MP Wellman, TH Kim, and Q Duong

Presented at the 12th Workshop on the Economics of Information Security, June 2013.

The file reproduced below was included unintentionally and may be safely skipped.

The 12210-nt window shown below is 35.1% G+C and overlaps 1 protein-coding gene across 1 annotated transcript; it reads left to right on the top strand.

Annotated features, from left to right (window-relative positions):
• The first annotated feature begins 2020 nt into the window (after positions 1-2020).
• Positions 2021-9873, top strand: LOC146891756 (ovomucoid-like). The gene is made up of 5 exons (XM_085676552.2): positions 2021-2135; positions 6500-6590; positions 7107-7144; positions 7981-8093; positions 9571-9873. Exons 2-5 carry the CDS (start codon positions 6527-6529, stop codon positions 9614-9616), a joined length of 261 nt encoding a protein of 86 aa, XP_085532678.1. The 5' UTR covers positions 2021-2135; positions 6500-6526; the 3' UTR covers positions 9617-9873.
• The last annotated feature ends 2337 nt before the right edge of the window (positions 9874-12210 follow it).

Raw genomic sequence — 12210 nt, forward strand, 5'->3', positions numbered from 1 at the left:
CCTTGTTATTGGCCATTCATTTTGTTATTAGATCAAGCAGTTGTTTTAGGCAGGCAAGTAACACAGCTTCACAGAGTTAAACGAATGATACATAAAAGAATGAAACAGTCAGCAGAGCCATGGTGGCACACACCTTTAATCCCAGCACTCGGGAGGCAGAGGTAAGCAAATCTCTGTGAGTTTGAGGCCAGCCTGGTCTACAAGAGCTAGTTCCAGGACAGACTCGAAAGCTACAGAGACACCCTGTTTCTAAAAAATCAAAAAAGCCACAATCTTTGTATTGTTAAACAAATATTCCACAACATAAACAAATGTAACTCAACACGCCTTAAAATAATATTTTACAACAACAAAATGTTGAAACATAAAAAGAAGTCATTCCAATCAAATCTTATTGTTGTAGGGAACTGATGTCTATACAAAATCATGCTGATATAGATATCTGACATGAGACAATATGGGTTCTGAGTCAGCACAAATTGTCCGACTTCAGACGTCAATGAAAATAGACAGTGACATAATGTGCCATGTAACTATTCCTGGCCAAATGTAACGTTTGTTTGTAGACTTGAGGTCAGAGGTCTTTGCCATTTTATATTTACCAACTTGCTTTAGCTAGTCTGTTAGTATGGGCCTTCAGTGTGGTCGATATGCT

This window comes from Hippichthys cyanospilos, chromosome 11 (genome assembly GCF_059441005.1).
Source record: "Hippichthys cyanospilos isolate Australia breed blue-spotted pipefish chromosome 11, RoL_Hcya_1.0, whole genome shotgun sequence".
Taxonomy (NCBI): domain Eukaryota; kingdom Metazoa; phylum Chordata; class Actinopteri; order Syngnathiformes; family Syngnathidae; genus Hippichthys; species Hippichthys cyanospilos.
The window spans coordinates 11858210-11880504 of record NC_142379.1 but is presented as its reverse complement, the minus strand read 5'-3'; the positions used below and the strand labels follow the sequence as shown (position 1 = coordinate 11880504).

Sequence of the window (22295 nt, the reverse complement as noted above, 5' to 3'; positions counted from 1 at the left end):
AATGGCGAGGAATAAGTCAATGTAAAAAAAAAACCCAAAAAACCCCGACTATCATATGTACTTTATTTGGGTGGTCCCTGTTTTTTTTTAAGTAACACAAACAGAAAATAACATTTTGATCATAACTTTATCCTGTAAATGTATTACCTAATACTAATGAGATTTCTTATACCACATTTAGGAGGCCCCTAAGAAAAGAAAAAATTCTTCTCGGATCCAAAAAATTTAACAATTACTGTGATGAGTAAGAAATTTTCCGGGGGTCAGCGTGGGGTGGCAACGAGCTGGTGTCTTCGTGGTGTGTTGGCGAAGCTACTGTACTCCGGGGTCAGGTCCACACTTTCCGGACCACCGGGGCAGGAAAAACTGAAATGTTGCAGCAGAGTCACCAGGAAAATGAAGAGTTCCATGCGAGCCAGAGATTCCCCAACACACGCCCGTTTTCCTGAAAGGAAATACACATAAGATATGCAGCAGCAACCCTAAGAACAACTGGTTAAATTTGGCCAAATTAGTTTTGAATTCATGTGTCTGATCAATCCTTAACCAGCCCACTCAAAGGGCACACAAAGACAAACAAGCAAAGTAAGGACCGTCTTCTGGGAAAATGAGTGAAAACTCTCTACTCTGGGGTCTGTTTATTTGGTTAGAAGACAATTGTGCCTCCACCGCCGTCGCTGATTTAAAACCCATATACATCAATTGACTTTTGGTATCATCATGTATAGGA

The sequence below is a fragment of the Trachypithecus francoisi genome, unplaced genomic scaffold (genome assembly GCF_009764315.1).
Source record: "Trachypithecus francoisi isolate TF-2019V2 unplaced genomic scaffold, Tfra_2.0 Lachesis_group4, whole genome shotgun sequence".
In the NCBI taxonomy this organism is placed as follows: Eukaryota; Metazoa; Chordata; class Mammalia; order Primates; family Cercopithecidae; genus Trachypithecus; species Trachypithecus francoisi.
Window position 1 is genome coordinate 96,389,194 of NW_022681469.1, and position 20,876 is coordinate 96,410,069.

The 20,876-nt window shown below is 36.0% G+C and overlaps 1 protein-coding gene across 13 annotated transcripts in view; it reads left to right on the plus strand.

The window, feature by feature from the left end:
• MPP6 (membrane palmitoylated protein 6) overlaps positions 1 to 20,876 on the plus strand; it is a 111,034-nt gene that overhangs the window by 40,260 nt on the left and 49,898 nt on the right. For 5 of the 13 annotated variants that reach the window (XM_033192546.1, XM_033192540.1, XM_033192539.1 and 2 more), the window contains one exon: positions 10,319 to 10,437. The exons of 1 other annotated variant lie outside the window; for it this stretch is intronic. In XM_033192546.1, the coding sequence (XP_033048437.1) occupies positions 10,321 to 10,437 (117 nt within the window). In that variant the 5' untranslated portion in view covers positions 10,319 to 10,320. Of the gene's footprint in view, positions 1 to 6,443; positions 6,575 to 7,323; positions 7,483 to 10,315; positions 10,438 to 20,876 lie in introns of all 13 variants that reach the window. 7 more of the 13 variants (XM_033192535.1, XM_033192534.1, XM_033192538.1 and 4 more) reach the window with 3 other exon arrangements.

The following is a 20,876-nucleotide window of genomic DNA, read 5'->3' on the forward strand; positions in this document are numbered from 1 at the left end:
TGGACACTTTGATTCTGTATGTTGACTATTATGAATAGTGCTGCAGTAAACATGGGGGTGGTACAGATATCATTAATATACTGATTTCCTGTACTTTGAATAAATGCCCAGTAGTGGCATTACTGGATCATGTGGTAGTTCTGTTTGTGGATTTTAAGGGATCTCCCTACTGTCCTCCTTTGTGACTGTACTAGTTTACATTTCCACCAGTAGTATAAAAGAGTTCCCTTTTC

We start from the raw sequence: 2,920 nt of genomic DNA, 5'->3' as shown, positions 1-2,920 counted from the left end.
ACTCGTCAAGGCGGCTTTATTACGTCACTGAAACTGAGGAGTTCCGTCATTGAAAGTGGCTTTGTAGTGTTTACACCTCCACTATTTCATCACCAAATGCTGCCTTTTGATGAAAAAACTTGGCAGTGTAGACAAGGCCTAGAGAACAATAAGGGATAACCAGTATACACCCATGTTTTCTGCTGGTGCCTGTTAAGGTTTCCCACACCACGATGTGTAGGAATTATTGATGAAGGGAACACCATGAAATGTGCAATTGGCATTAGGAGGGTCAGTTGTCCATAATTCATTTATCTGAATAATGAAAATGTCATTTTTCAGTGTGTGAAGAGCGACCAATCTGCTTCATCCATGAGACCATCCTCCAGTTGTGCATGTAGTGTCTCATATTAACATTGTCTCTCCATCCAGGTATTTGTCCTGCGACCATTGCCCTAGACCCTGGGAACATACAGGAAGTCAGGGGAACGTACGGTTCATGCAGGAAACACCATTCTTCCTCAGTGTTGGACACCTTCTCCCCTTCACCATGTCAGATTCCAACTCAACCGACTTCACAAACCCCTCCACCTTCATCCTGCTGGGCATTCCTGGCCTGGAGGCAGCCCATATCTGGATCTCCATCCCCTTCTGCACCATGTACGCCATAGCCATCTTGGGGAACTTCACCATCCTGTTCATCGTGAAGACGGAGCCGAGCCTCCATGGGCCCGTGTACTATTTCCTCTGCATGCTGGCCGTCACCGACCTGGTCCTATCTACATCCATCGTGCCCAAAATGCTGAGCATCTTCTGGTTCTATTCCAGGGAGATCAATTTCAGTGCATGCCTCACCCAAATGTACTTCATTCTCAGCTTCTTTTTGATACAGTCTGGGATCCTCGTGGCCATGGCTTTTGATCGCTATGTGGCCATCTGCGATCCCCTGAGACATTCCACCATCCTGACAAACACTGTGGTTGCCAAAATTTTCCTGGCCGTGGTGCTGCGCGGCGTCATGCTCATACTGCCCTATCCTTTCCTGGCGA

Formal analyses of incentives for compliance with network protocols often appeal to game-theoretic models and concepts. Applications of game-theoretic analysis to network security have generally been limited to highly stylized models, where simplified environments enable tractable study of key strategic variables. We propose a simulation-based approach to game-theoretic analysis of protocol compliance, for scenarios with large populations of agents and large policy spaces. We define a general procedure for systematically exploring a structured policy space, directed expressly to resolve the qualitative classification of equilibrium behavior as compliant or non-compliant. The techniques are illustrated and exercised through an extensive case study analyzing compliance incentives for introduction-based routing. We find that the benefits of complying with the protocol are particularly strong for nodes subject to attack, and the overall compliance level achieved in equilibrium, while not universal, is sufficient to support the desired security goals of the protocol.

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